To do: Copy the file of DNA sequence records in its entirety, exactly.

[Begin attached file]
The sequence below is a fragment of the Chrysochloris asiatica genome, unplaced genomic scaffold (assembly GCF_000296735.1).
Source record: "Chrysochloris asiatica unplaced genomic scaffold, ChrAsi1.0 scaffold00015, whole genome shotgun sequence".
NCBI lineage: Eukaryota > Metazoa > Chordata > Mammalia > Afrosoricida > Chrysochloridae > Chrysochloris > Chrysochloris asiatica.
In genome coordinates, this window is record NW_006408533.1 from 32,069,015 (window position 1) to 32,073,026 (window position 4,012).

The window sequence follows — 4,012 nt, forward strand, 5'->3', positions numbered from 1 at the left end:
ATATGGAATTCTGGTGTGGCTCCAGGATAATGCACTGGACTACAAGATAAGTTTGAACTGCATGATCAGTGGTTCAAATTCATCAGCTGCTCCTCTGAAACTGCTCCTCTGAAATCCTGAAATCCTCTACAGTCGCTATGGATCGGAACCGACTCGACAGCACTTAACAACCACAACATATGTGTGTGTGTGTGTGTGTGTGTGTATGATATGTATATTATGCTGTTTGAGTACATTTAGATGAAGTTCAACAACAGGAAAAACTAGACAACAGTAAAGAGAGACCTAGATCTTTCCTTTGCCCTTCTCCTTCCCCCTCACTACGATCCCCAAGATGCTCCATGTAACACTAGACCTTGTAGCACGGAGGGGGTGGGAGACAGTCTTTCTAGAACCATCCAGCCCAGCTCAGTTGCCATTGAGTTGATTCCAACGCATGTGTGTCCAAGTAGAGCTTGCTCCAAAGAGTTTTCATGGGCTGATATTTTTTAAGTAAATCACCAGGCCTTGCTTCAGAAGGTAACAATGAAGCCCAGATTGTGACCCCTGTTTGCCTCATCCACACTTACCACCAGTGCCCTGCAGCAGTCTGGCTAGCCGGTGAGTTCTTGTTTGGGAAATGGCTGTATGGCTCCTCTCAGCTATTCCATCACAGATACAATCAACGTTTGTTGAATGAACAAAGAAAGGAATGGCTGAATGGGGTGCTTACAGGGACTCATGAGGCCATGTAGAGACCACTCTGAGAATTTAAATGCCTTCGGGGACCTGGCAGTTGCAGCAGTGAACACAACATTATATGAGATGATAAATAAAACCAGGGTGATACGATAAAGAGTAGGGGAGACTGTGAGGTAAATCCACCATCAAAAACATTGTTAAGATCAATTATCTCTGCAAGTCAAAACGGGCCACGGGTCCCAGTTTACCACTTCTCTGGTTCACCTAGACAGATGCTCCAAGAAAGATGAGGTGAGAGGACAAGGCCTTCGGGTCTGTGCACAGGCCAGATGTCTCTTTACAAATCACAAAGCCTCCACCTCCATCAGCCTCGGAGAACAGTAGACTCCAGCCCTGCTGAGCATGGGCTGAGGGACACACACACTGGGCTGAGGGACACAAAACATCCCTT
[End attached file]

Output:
The sequence below is a fragment of the Chrysochloris asiatica genome, unplaced genomic scaffold (assembly GCF_000296735.1).
Source record: "Chrysochloris asiatica unplaced genomic scaffold, ChrAsi1.0 scaffold00015, whole genome shotgun sequence".
NCBI lineage: Eukaryota > Metazoa > Chordata > Mammalia > Afrosoricida > Chrysochloridae > Chrysochloris > Chrysochloris asiatica.
In genome coordinates, this window is record NW_006408533.1 from 32,069,015 (window position 1) to 32,073,026 (window position 4,012).

The window sequence follows — 4,012 nt, forward strand, 5'->3', positions numbered from 1 at the left end:
ATATGGAATTCTGGTGTGGCTCCAGGATAATGCACTGGACTACAAGATAAGTTTGAACTGCATGATCAGTGGTTCAAATTCATCAGCTGCTCCTCTGAAACTGCTCCTCTGAAATCCTGAAATCCTCTACAGTCGCTATGGATCGGAACCGACTCGACAGCACTTAACAACCACAACATATGTGTGTGTGTGTGTGTGTGTGTGTATGATATGTATATTATGCTGTTTGAGTACATTTAGATGAAGTTCAACAACAGGAAAAACTAGACAACAGTAAAGAGAGACCTAGATCTTTCCTTTGCCCTTCTCCTTCCCCCTCACTACGATCCCCAAGATGCTCCATGTAACACTAGACCTTGTAGCACGGAGGGGGTGGGAGACAGTCTTTCTAGAACCATCCAGCCCAGCTCAGTTGCCATTGAGTTGATTCCAACGCATGTGTGTCCAAGTAGAGCTTGCTCCAAAGAGTTTTCATGGGCTGATATTTTTTAAGTAAATCACCAGGCCTTGCTTCAGAAGGTAACAATGAAGCCCAGATTGTGACCCCTGTTTGCCTCATCCACACTTACCACCAGTGCCCTGCAGCAGTCTGGCTAGCCGGTGAGTTCTTGTTTGGGAAATGGCTGTATGGCTCCTCTCAGCTATTCCATCACAGATACAATCAACGTTTGTTGAATGAACAAAGAAAGGAATGGCTGAATGGGGTGCTTACAGGGACTCATGAGGCCATGTAGAGACCACTCTGAGAATTTAAATGCCTTCGGGGACCTGGCAGTTGCAGCAGTGAACACAACATTATATGAGATGATAAATAAAACCAGGGTGATACGATAAAGAGTAGGGGAGACTGTGAGGTAAATCCACCATCAAAAACATTGTTAAGATCAATTATCTCTGCAAGTCAAAACGGGCCACGGGTCCCAGTTTACCACTTCTCTGGTTCACCTAGACAGATGCTCCAAGAAAGATGAGGTGAGAGGACAAGGCCTTCGGGTCTGTGCACAGGCCAGATGTCTCTTTACAAATCACAAAGCCTCCACCTCCATCAGCCTCGGAGAACAGTAGACTCCAGCCCTGCTGAGCATGGGCTGAGGGACACACACACTGGGCTGAGGGACACAAAACATCCCTT